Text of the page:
Skip to main content

The Winter Sea by Susanna Kearsley

The Winter Sea by Susanna Kearsley is part historical novel and part romance with a dash of family history.  I first saw this book in Target and wrote down the title hoping that one of the libraries would get it (because I don't buy my books; I borrow them from the library).  It took a long time but one of the libraries did eventually get a copy and I borrowed it.  I liked this book enough that I looked up Kearsley's other books, but a couple of them seemed like they kind of had similar plots with time travelling historical romances.  They didn't really pique my interest.

Best selling historical fiction novelist Carrie McClelland is struggling with her current novel, set in France amidst the intrigue of the exiled Scottish court of the last Stewart king.  Upon stumbling on the beautiful atmospheric ruins of Slains castle, whose resident noble family is at the heart of an ill fated Jacobite plot to land the Stewart king on Scotland's shores, Carrie knows she must reverse course with her novel and set it instead at Slains.

After relocating to Cruden Bay, home to Slains, Carrie finds that her story and characters flow and take shape as if they have a life of their own.  Channeling a story rife with exquisite historical details that she has never researched and therefore cannot know, Carrie is chilled to discover that perhaps her connection to these past events is rooted in some sort of ancestral memory passed down the generations and that the story she channels is actually that of her ancestor, Sophia Paterson.  Embarking upon a romance that strangely parallels her own ancestor's ill fated romance with a soldier, Carrie continues her all consuming journey into the past as she writes her book.

This novel is rich with the flavor of the Scottish dialect and spirit, heavy with searing betrayals, intrigues and tragedies that make it hard to put down until the stories of both Carrie and Sophia are resolved.  Historical romance lovers will enjoy this book.  I recommend you check it out the next time you visit the library.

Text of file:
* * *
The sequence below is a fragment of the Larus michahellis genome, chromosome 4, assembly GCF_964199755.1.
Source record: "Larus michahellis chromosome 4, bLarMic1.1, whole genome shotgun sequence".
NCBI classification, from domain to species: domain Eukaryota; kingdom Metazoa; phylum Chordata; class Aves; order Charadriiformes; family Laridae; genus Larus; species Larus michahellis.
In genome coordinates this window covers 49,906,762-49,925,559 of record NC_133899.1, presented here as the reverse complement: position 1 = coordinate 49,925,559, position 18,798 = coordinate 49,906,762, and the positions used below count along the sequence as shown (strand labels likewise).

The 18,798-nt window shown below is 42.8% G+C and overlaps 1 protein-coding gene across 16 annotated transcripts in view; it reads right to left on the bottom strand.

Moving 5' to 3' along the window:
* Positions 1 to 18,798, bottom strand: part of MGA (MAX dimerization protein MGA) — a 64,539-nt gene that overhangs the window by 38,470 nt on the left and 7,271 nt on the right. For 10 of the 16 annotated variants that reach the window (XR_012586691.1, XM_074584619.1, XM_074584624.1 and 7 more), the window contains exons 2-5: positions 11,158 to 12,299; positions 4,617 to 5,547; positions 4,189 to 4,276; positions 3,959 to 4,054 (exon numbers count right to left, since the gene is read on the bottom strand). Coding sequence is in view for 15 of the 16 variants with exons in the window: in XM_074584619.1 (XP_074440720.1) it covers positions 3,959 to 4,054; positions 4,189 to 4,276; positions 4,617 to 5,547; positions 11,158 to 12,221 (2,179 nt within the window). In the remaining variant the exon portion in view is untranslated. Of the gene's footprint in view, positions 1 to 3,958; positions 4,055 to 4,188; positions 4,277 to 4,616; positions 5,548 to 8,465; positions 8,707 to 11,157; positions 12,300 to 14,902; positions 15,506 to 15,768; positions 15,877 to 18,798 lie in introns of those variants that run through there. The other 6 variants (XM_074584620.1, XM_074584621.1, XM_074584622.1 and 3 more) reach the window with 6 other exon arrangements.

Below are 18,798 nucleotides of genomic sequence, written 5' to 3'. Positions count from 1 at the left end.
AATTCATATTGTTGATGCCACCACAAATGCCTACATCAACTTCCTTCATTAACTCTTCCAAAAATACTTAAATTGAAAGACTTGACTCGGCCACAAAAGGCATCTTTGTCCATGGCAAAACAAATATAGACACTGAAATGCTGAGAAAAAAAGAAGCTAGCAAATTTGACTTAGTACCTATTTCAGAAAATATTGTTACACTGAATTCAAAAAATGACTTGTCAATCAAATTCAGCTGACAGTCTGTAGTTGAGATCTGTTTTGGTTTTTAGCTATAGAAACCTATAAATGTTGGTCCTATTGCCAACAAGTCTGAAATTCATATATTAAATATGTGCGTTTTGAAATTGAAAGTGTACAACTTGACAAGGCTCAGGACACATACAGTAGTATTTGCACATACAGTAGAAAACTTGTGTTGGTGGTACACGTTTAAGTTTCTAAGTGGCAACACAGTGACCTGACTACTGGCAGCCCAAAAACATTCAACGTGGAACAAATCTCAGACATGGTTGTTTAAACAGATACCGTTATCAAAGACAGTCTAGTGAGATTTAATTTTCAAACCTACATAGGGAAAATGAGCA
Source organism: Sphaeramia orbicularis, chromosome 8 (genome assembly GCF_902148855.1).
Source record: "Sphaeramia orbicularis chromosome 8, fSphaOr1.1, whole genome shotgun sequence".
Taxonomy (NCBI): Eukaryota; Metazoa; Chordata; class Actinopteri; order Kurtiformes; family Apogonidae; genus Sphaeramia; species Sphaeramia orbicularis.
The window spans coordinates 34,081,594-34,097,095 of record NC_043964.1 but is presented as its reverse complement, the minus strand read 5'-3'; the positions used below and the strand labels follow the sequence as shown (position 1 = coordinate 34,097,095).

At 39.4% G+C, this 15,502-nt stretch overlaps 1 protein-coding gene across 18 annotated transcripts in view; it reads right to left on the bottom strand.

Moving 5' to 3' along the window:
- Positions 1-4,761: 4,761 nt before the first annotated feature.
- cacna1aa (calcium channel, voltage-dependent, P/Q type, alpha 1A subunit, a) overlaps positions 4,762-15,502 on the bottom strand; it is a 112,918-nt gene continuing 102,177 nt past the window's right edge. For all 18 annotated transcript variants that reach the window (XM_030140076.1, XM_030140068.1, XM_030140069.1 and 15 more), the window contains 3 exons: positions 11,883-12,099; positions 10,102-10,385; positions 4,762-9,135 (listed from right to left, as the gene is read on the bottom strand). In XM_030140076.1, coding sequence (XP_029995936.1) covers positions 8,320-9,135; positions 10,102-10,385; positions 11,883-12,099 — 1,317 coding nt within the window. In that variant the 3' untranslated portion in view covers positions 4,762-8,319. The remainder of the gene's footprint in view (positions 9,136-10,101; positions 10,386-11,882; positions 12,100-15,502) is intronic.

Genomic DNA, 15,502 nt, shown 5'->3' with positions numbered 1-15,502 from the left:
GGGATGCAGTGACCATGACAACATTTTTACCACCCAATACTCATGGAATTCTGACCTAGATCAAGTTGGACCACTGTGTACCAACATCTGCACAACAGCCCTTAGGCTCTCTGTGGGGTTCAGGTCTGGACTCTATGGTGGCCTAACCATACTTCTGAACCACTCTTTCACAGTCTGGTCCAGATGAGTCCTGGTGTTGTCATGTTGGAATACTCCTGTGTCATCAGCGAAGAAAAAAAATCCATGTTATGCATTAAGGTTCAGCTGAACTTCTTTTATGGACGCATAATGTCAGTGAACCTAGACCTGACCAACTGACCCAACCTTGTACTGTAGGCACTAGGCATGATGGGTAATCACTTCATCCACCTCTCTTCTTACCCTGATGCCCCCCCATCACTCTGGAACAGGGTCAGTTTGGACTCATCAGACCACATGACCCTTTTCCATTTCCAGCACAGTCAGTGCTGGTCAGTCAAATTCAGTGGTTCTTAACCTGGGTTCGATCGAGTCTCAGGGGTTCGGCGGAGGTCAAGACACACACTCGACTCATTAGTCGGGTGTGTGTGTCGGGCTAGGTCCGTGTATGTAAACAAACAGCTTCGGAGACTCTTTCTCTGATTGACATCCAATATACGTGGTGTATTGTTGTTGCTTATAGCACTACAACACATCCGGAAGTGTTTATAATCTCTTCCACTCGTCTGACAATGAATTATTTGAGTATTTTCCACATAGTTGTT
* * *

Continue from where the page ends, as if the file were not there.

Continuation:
--Reviewed by Ms. Angie


Popular posts from this blog

Broken by Karin Slaughter

Before I begin the formal review there are a few things I need to get off my chest in the wake of finishing this book; I'll do so without giving away too many (or any) spoilers.
The OUTRAGE!: the identity of Detective Lena Adams' new beau; the low depths to which Grant County's interim chief has sunk and brought the police force down with him; agent Will Trent's wife, Angie's, sixth sense/nasty habit of reappearing in his life just when he's slipping away from her. Thank God for small miracles though because while Angie was certainly referred to during the book, the broad didn't make an appearance. One sign that I've become way too invested in these characters is that I'd like to employ John Connolly's odd pair of assassins, Louis and Angel, to contract out a hit on Angie; do you think Karin Slaughter and John Connolly could work out a special cross over?
Hallelujah: Dr. Sara Linton and agent Will Trent are both back. There is no hallelujah for…

Crow Lake by Mary Lawson

When the end came, it seemed to do so completely out of the blue, and it wasn't until long afterward that I was able to see that there was a chain of events leading up to it. Some of those events had nothing to do with us, the Morrisons, but were solely the concern of the Pyes, who lived on a farm about a mile away and were our nearest neighbors." from page seven
I must confess that it took me longer than it really needed to in order to finish the novel Crow Lake by Mary Lawson. The entire story is building up to the big catastrophe that forever destroys all the hopes and dreams the Morrison clan ever dared to hope and dream for its future. In the eyes of the narrator, it is even worse than the tragedy of the car crash that claimed both parents' lives one evening on the heels of some good news the family has received and celebrated. Now you can see why I dreaded getting to the end of a book that drips in foreboding like nobody's business. What can be a worse tra…

In The Woods by Tana French

"What I warn you to remember is that I am a detective. Our relationship with the truth is fundamental, but cracked, refracting confusingly like fragmented glass. It is the core of our careers, the endgame of every move we make, and we pursue it with strategies painstakingly constructed of lies ... and every variation on deception. The truth is the most desirable woman in the world and we are the most jealous lovers, reflexively denying anyone else the slightest glimpse of her. We betray her routinely ... This is my job ... What I am telling you, before you begin my story, is this--two things: I crave truth. And I lie." opening lines of In The Woods chapter 1, pages 3-4
In The Woods by Tana French, an Irish writer, is an extremely well-written and well-crafted mystery novel. The downside is that this is French's debut novel, and her website (located at does not offer any insi…